The Associations between Area of Residence, Sexual Violence Victimization, and Asthma Episodes among US Adult Women in 14 States and Territories, 2005–2007
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Gaps in understanding of how area-based differences in exposure to violence are associated with asthma prevalence may limit the development of effective prevention programs and the identification of risk for asthma episodes. The current investigation examines the associations between sexual violence victimization and asthma episodes among US adult women across three different metropolitan settings. The association between sexual assault victimizations and asthma attacks in the past year was examined using data from the 2005, 2006, and 2007 Behavioral Risk Factor Surveillance System surveys. Cross-sectional analyses were based on adult women with current asthma (n = 4,099). Multivariate logistic regression models were used to identify associations between four categories of sexual violence victimization and asthma episodes across three categories of metropolitan and non-metropolitan settings. Our findings show that unwanted touching, attempted unwanted intercourse, forced unwanted intercourse, and any sexual violence victimization (touching, attempted intercourse, or forced intercourse) were significantly associated with asthma episodes (ORadj. = 3.67, 95% CI, 1.76–7.69; ORadj. = 1.77, 95% CI, 1.32–2.37; ORadj. = 2.24, 95% CI, 1.64–3.05, and ORadj. = 1.93, 95% CI, 1.47–2.53, respectively). While no significant differences in the associations between asthma episodes and metropolitan status were found, a significant interaction between non-metropolitan areas and attempted sexual intercourse was identified (ORadj = 0.53, 95% CI, 0.29–0.96). Sexual victimization appears to be an important, but understudied, correlate of asthma morbidity among adult women in the USA, suggesting that additional research is needed to better understand the associations between sexual violence, psychological distress, and asthma.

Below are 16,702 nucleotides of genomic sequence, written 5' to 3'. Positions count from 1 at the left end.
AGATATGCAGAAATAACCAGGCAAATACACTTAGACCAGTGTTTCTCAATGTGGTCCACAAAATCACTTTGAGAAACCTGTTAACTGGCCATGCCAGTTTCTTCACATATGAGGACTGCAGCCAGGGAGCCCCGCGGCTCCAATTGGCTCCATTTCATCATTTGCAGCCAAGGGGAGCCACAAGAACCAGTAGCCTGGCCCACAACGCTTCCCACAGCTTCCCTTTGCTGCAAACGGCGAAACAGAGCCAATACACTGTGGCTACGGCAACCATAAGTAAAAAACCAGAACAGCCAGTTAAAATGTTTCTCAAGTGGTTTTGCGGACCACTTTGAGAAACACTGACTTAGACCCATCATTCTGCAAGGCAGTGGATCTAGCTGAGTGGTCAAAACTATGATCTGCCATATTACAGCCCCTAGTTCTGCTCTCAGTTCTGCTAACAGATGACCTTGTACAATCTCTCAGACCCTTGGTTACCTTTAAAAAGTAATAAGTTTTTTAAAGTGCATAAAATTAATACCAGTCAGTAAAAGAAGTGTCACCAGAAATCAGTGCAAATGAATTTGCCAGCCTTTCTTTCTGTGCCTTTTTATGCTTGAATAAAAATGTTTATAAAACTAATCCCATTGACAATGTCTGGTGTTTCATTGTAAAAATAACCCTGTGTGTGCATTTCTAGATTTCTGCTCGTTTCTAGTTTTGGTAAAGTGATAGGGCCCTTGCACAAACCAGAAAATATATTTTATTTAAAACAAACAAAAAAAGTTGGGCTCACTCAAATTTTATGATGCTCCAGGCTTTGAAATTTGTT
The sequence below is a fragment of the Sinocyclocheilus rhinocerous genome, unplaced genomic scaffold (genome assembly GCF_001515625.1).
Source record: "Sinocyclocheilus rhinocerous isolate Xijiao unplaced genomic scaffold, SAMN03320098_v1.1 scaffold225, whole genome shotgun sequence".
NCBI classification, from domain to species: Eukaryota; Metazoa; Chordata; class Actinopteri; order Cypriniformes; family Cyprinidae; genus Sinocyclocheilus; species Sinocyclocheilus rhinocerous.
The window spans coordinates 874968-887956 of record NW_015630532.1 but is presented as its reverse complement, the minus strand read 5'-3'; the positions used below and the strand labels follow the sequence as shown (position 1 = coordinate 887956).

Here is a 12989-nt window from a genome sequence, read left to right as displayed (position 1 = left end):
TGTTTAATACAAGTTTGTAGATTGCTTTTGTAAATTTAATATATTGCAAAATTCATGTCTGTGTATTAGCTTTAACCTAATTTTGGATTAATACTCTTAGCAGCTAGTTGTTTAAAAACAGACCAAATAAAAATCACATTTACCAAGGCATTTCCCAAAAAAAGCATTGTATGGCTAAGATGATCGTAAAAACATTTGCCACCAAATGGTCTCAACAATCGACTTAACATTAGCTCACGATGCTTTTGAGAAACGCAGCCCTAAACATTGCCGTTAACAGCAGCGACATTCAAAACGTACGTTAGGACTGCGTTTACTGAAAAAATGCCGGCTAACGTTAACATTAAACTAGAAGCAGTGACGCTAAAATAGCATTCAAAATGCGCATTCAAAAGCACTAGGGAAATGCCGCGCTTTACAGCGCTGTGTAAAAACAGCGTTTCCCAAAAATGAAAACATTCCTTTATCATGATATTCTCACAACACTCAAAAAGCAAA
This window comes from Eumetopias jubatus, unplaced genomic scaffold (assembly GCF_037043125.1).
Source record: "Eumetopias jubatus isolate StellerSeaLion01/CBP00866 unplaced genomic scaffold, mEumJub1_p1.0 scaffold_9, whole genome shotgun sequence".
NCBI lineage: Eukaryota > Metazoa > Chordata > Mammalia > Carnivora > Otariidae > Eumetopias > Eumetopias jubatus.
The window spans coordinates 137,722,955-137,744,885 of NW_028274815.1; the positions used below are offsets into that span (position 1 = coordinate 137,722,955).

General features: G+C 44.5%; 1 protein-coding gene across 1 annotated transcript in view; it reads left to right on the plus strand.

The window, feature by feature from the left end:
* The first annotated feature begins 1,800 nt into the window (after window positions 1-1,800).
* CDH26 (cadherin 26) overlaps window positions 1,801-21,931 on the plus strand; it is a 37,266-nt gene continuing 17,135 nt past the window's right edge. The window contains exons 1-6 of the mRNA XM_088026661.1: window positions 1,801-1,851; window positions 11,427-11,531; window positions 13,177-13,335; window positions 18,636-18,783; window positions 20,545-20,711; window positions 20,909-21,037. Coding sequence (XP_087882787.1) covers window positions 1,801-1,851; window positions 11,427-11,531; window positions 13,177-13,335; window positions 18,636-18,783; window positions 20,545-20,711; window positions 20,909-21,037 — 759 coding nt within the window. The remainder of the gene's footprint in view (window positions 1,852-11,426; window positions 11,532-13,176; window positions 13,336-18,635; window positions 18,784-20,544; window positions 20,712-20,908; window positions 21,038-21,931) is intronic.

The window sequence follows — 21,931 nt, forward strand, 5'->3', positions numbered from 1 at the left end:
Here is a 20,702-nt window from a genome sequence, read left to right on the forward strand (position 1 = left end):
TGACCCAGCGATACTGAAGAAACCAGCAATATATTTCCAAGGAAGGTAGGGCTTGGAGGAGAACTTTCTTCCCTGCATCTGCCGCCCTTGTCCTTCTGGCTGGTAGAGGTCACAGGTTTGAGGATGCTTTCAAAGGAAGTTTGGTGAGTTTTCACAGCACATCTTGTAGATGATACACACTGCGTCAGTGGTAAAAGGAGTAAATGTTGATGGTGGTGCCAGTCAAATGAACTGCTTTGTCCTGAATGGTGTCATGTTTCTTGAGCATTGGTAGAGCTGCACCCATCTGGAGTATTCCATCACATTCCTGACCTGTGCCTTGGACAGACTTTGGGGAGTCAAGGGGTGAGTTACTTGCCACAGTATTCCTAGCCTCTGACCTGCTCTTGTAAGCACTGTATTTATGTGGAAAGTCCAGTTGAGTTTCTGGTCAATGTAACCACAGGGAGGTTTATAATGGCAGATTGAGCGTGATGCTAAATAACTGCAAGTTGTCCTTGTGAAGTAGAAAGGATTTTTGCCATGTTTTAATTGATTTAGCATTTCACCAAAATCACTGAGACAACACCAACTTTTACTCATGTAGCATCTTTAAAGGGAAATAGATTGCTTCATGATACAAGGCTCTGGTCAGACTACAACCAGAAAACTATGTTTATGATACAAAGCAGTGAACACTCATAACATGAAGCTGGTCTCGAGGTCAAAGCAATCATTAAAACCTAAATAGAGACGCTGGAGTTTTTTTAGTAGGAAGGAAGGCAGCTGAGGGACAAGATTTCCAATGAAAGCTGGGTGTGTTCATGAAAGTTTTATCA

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- The Associations between Area of Residence, Sexual Violence Victimization, and Asthma Episodes among US Adult Women in 14 States and Territories, 2005–2007
Journal of Urban Health
Volume 86, Issue 2 , pp 242-249
- Cover Date
- Print ISSN
- Online ISSN
- Springer US
- Additional Links
- Sexual violence
- Author Affiliations
- 1. Department of Psychiatry, University of Rochester, 300 Crittenden Blvd, Box PSYCH, Rochester, NY, 14262, USA
- 2. Institute of Public Health, Georgia State University, Atlanta, GA, USA
- 3. Department of Community Medicine, West Virginia University, Morgantown, WV, USA
- 4. Injury Control Research Center, West Virginia University, Morgantown, WV, USA